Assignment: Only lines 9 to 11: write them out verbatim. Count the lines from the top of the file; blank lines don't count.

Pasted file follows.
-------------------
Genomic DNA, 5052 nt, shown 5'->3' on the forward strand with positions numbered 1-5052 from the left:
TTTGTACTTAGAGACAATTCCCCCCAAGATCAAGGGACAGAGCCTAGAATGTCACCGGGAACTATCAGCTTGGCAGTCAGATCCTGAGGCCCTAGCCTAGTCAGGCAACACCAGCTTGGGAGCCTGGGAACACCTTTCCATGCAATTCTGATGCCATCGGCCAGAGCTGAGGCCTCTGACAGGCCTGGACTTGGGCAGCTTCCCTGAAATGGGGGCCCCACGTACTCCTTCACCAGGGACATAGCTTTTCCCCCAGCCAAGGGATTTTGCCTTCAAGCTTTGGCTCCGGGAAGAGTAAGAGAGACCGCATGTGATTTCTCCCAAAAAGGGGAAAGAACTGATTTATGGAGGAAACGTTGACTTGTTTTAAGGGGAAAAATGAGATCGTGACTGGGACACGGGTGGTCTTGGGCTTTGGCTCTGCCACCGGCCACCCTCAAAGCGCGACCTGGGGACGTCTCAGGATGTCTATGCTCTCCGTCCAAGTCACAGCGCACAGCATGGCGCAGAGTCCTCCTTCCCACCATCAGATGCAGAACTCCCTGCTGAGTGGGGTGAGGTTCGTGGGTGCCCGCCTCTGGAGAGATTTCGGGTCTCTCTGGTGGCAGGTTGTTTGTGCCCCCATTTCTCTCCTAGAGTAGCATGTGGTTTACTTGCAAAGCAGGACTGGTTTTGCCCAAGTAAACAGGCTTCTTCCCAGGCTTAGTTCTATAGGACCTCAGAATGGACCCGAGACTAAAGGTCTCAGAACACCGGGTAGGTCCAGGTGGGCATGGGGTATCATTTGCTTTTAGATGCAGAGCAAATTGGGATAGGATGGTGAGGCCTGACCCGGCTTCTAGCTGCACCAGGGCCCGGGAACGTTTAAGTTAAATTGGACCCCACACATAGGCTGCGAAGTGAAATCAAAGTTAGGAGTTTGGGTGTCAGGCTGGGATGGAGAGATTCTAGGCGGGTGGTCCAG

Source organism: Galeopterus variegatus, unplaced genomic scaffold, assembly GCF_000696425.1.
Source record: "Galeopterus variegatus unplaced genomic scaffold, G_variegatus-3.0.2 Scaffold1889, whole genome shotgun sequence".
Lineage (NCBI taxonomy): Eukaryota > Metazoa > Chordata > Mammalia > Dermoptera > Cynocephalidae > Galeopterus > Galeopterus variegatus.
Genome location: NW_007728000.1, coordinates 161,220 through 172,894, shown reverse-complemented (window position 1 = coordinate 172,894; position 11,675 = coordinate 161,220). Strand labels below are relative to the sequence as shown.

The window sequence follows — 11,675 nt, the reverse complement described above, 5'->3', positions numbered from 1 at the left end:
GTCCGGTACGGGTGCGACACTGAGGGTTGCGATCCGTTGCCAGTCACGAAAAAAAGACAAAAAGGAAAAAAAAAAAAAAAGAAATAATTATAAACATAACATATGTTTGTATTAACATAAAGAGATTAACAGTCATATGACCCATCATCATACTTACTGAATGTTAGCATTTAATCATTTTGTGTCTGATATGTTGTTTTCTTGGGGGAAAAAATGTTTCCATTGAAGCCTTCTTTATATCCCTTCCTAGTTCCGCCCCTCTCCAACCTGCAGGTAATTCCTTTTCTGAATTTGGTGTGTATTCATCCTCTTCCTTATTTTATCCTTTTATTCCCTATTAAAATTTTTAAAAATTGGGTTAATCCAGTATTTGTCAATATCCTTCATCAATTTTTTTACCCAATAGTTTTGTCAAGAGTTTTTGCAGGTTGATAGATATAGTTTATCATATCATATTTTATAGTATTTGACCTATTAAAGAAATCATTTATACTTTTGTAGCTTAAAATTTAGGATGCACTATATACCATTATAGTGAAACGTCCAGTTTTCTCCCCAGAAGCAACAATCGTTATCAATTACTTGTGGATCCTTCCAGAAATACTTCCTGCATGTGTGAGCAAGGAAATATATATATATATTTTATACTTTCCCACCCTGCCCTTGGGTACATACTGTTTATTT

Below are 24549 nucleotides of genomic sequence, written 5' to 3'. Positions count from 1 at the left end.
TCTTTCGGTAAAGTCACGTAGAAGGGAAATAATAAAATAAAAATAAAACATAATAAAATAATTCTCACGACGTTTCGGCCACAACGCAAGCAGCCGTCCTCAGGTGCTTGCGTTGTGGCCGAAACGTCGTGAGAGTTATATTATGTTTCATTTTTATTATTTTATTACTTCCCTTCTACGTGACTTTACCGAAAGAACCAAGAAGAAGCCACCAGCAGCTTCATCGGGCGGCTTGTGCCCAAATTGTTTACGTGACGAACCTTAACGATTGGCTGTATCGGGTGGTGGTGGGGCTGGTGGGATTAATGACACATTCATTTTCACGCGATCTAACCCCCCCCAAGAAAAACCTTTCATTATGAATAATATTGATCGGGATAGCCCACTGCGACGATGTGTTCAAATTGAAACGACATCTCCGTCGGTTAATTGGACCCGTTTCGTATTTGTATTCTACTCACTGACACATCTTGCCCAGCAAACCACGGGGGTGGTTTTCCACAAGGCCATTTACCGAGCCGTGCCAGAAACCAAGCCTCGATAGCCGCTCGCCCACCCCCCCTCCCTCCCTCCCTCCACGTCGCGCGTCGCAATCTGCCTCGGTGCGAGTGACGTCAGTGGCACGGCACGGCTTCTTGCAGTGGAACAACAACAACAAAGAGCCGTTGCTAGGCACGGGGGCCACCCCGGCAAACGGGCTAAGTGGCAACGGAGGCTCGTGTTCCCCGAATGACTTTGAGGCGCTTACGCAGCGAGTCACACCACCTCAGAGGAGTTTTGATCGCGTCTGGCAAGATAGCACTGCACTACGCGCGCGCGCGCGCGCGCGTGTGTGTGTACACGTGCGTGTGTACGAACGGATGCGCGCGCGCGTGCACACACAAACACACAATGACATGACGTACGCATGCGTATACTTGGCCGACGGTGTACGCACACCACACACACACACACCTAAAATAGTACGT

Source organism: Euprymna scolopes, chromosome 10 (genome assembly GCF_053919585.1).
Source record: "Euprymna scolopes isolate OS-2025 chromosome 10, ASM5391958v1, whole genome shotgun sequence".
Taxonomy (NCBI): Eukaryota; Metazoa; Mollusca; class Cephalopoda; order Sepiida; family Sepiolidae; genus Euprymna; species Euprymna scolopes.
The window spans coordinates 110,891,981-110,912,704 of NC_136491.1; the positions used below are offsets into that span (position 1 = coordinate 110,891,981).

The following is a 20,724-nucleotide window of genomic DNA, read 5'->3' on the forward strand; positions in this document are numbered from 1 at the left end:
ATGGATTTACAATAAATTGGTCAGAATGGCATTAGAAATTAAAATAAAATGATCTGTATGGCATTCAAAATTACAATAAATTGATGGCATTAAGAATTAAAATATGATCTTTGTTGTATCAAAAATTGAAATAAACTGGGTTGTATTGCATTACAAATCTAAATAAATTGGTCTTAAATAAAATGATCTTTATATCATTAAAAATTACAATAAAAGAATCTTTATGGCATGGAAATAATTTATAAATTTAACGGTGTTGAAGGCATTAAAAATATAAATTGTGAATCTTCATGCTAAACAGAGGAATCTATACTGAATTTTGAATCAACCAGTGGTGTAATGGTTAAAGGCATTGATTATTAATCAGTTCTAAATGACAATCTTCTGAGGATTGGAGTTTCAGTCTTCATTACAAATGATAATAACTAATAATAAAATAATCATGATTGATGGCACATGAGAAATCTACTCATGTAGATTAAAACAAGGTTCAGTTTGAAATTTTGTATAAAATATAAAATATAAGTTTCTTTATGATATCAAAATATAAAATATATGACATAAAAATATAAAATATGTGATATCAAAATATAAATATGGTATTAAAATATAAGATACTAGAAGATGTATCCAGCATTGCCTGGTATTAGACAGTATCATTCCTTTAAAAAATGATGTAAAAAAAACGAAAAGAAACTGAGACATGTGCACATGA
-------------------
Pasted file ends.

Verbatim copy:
Below are 24549 nucleotides of genomic sequence, written 5' to 3'. Positions count from 1 at the left end.
TCTTTCGGTAAAGTCACGTAGAAGGGAAATAATAAAATAAAAATAAAACATAATAAAATAATTCTCACGACGTTTCGGCCACAACGCAAGCAGCCGTCCTCAGGTGCTTGCGTTGTGGCCGAAACGTCGTGAGAGTTATATTATGTTTCATTTTTATTATTTTATTACTTCCCTTCTACGTGACTTTACCGAAAGAACCAAGAAGAAGCCACCAGCAGCTTCATCGGGCGGCTTGTGCCCAAATTGTTTACGTGACGAACCTTAACGATTGGCTGTATCGGGTGGTGGTGGGGCTGGTGGGATTAATGACACATTCATTTTCACGCGATCTAACCCCCCCCAAGAAAAACCTTTCATTATGAATAATATTGATCGGGATAGCCCACTGCGACGATGTGTTCAAATTGAAACGACATCTCCGTCGGTTAATTGGACCCGTTTCGTATTTGTATTCTACTCACTGACACATCTTGCCCAGCAAACCACGGGGGTGGTTTTCCACAAGGCCATTTACCGAGCCGTGCCAGAAACCAAGCCTCGATAGCCGCTCGCCCACCCCCCCTCCCTCCCTCCCTCCACGTCGCGCGTCGCAATCTGCCTCGGTGCGAGTGACGTCAGTGGCACGGCACGGCTTCTTGCAGTGGAACAACAACAACAAAGAGCCGTTGCTAGGCACGGGGGCCACCCCGGCAAACGGGCTAAGTGGCAACGGAGGCTCGTGTTCCCCGAATGACTTTGAGGCGCTTACGCAGCGAGTCACACCACCTCAGAGGAGTTTTGATCGCGTCTGGCAAGATAGCACTGCACTACGCGCGCGCGCGCGCGCGCGTGTGTGTGTACACGTGCGTGTGTACGAACGGATGCGCGCGCGCGTGCACACACAAACACACAATGACATGACGTACGCATGCGTATACTTGGCCGACGGTGTACGCACACCACACACACACACACCTAAAATAGTACGT

Source organism: Euprymna scolopes, chromosome 10 (genome assembly GCF_053919585.1).